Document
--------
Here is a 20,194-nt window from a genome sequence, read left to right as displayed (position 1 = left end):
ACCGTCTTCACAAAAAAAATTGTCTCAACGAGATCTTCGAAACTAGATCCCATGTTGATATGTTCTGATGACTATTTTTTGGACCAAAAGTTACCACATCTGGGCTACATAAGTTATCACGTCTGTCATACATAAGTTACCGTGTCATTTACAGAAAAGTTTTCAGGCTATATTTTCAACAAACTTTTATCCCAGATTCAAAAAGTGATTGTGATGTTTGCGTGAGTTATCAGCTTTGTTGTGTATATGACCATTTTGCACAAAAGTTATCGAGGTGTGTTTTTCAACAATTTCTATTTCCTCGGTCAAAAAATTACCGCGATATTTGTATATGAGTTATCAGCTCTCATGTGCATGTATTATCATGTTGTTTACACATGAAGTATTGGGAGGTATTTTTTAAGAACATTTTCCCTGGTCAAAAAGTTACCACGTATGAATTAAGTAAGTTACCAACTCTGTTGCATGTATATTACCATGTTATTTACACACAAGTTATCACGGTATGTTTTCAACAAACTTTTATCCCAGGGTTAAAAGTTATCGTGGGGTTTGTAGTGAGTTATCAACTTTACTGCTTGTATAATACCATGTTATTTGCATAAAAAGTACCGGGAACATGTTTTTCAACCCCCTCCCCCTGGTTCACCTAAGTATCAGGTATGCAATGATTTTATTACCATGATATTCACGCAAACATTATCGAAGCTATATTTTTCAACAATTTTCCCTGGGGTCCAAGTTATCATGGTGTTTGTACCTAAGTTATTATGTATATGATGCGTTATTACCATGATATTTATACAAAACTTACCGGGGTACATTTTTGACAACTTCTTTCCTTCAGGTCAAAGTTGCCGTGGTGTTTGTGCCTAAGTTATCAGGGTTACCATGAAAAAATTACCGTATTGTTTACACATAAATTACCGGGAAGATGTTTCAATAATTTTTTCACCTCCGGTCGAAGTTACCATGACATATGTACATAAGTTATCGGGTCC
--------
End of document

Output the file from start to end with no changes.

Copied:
Here is a 20,194-nt window from a genome sequence, read left to right as displayed (position 1 = left end):
ACCGTCTTCACAAAAAAAATTGTCTCAACGAGATCTTCGAAACTAGATCCCATGTTGATATGTTCTGATGACTATTTTTTGGACCAAAAGTTACCACATCTGGGCTACATAAGTTATCACGTCTGTCATACATAAGTTACCGTGTCATTTACAGAAAAGTTTTCAGGCTATATTTTCAACAAACTTTTATCCCAGATTCAAAAAGTGATTGTGATGTTTGCGTGAGTTATCAGCTTTGTTGTGTATATGACCATTTTGCACAAAAGTTATCGAGGTGTGTTTTTCAACAATTTCTATTTCCTCGGTCAAAAAATTACCGCGATATTTGTATATGAGTTATCAGCTCTCATGTGCATGTATTATCATGTTGTTTACACATGAAGTATTGGGAGGTATTTTTTAAGAACATTTTCCCTGGTCAAAAAGTTACCACGTATGAATTAAGTAAGTTACCAACTCTGTTGCATGTATATTACCATGTTATTTACACACAAGTTATCACGGTATGTTTTCAACAAACTTTTATCCCAGGGTTAAAAGTTATCGTGGGGTTTGTAGTGAGTTATCAACTTTACTGCTTGTATAATACCATGTTATTTGCATAAAAAGTACCGGGAACATGTTTTTCAACCCCCTCCCCCTGGTTCACCTAAGTATCAGGTATGCAATGATTTTATTACCATGATATTCACGCAAACATTATCGAAGCTATATTTTTCAACAATTTTCCCTGGGGTCCAAGTTATCATGGTGTTTGTACCTAAGTTATTATGTATATGATGCGTTATTACCATGATATTTATACAAAACTTACCGGGGTACATTTTTGACAACTTCTTTCCTTCAGGTCAAAGTTGCCGTGGTGTTTGTGCCTAAGTTATCAGGGTTACCATGAAAAAATTACCGTATTGTTTACACATAAATTACCGGGAAGATGTTTCAATAATTTTTTCACCTCCGGTCGAAGTTACCATGACATATGTACATAAGTTATCGGGTCC